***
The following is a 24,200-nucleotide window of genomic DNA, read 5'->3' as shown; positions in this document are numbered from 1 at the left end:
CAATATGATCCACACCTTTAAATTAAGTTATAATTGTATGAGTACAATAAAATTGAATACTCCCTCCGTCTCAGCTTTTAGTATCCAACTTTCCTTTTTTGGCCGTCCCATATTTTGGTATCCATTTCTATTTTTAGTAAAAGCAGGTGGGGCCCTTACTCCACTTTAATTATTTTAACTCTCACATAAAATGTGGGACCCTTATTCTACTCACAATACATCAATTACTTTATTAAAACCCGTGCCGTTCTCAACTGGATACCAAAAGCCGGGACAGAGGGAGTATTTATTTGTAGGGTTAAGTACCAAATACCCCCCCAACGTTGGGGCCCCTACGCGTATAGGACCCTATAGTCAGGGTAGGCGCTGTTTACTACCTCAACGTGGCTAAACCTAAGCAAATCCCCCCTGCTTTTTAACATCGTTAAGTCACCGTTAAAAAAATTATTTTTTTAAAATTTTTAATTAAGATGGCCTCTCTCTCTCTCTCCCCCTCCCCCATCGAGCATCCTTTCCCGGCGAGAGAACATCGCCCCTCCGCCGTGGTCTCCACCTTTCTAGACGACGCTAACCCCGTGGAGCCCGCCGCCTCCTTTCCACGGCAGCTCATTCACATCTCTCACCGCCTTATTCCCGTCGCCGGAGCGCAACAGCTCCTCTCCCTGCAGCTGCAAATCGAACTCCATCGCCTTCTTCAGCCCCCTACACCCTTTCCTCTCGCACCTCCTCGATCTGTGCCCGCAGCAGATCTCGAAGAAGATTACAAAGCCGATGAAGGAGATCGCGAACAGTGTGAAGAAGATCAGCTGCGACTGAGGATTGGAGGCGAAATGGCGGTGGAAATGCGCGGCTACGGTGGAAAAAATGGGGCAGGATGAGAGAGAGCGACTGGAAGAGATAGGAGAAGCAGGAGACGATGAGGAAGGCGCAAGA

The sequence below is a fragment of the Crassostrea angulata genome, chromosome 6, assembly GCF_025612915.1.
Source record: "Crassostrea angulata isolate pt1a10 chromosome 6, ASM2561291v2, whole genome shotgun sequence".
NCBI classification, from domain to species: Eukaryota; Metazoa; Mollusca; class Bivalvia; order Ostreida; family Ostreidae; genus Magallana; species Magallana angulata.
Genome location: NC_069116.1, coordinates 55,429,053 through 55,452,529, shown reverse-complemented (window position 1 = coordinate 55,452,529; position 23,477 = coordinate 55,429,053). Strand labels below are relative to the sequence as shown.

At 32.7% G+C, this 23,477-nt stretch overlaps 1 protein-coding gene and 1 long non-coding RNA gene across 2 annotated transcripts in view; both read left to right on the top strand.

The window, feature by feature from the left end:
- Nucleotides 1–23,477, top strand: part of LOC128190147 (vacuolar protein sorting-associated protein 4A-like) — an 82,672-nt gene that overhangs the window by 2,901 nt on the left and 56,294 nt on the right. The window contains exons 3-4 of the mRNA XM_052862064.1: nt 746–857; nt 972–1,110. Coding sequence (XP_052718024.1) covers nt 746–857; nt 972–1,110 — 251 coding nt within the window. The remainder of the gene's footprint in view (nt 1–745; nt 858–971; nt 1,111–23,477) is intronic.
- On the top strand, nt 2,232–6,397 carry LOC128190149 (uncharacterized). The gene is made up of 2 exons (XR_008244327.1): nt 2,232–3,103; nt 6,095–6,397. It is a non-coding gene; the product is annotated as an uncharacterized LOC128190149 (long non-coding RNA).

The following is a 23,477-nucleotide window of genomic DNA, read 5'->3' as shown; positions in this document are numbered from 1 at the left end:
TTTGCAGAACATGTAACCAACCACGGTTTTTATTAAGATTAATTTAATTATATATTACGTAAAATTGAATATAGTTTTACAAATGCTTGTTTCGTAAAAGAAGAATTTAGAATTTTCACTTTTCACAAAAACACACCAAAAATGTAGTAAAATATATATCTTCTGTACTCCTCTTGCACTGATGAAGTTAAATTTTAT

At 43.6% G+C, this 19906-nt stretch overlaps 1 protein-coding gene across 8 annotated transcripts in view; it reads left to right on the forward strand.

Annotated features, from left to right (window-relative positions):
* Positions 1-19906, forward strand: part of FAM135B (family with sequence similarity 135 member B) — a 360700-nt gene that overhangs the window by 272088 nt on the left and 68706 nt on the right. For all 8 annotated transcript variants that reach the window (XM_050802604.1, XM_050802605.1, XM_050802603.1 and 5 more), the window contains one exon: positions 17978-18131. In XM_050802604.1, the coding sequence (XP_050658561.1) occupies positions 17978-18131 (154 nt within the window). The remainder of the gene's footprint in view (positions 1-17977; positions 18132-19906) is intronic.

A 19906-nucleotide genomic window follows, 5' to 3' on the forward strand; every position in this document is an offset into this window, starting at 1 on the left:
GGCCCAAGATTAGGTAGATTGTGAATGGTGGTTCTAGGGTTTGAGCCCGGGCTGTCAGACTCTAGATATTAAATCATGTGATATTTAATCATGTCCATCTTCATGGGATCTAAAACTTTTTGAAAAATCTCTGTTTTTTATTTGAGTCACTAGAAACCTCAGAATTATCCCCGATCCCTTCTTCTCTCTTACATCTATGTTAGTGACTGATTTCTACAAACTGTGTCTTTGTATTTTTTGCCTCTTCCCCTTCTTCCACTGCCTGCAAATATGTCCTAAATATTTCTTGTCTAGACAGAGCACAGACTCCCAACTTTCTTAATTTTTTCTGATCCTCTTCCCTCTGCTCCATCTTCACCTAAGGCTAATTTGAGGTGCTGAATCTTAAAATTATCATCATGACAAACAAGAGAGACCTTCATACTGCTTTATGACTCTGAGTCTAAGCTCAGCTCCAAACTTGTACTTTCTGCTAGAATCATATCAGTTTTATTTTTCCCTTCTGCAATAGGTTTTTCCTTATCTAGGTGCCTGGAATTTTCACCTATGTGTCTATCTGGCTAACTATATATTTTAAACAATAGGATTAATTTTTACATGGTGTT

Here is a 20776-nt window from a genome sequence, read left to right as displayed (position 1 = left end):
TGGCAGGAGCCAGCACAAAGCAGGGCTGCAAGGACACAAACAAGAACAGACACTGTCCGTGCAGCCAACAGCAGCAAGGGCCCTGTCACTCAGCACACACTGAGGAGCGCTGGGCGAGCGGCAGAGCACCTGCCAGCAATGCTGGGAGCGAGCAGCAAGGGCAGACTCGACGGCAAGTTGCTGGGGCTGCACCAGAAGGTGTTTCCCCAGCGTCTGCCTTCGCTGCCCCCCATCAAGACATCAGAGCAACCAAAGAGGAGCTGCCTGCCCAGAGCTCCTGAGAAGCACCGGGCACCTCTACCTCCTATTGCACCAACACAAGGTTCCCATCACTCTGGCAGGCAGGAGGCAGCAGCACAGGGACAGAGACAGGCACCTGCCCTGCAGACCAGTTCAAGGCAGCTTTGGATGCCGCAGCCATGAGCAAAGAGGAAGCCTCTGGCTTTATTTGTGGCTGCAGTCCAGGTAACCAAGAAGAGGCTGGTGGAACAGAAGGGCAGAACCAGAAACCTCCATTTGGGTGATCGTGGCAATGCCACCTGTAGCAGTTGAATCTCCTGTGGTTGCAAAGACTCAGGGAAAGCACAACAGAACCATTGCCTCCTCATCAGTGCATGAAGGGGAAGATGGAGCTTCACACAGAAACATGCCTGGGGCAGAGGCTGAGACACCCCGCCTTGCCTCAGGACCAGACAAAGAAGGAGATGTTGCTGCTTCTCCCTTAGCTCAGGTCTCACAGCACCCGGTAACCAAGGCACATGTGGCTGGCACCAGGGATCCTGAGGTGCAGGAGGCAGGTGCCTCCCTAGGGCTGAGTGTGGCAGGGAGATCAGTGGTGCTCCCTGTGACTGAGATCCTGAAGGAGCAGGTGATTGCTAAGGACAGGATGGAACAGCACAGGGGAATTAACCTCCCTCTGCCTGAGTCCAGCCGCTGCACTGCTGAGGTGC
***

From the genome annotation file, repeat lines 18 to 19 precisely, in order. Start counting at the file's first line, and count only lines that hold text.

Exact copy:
Here is a 20776-nt window from a genome sequence, read left to right as displayed (position 1 = left end):
TGGCAGGAGCCAGCACAAAGCAGGGCTGCAAGGACACAAACAAGAACAGACACTGTCCGTGCAGCCAACAGCAGCAAGGGCCCTGTCACTCAGCACACACTGAGGAGCGCTGGGCGAGCGGCAGAGCACCTGCCAGCAATGCTGGGAGCGAGCAGCAAGGGCAGACTCGACGGCAAGTTGCTGGGGCTGCACCAGAAGGTGTTTCCCCAGCGTCTGCCTTCGCTGCCCCCCATCAAGACATCAGAGCAACCAAAGAGGAGCTGCCTGCCCAGAGCTCCTGAGAAGCACCGGGCACCTCTACCTCCTATTGCACCAACACAAGGTTCCCATCACTCTGGCAGGCAGGAGGCAGCAGCACAGGGACAGAGACAGGCACCTGCCCTGCAGACCAGTTCAAGGCAGCTTTGGATGCCGCAGCCATGAGCAAAGAGGAAGCCTCTGGCTTTATTTGTGGCTGCAGTCCAGGTAACCAAGAAGAGGCTGGTGGAACAGAAGGGCAGAACCAGAAACCTCCATTTGGGTGATCGTGGCAATGCCACCTGTAGCAGTTGAATCTCCTGTGGTTGCAAAGACTCAGGGAAAGCACAACAGAACCATTGCCTCCTCATCAGTGCATGAAGGGGAAGATGGAGCTTCACACAGAAACATGCCTGGGGCAGAGGCTGAGACACCCCGCCTTGCCTCAGGACCAGACAAAGAAGGAGATGTTGCTGCTTCTCCCTTAGCTCAGGTCTCACAGCACCCGGTAACCAAGGCACATGTGGCTGGCACCAGGGATCCTGAGGTGCAGGAGGCAGGTGCCTCCCTAGGGCTGAGTGTGGCAGGGAGATCAGTGGTGCTCCCTGTGACTGAGATCCTGAAGGAGCAGGTGATTGCTAAGGACAGGATGGAACAGCACAGGGGAATTAACCTCCCTCTGCCTGAGTCCAGCCGCTGCACTGCTGAGGTGC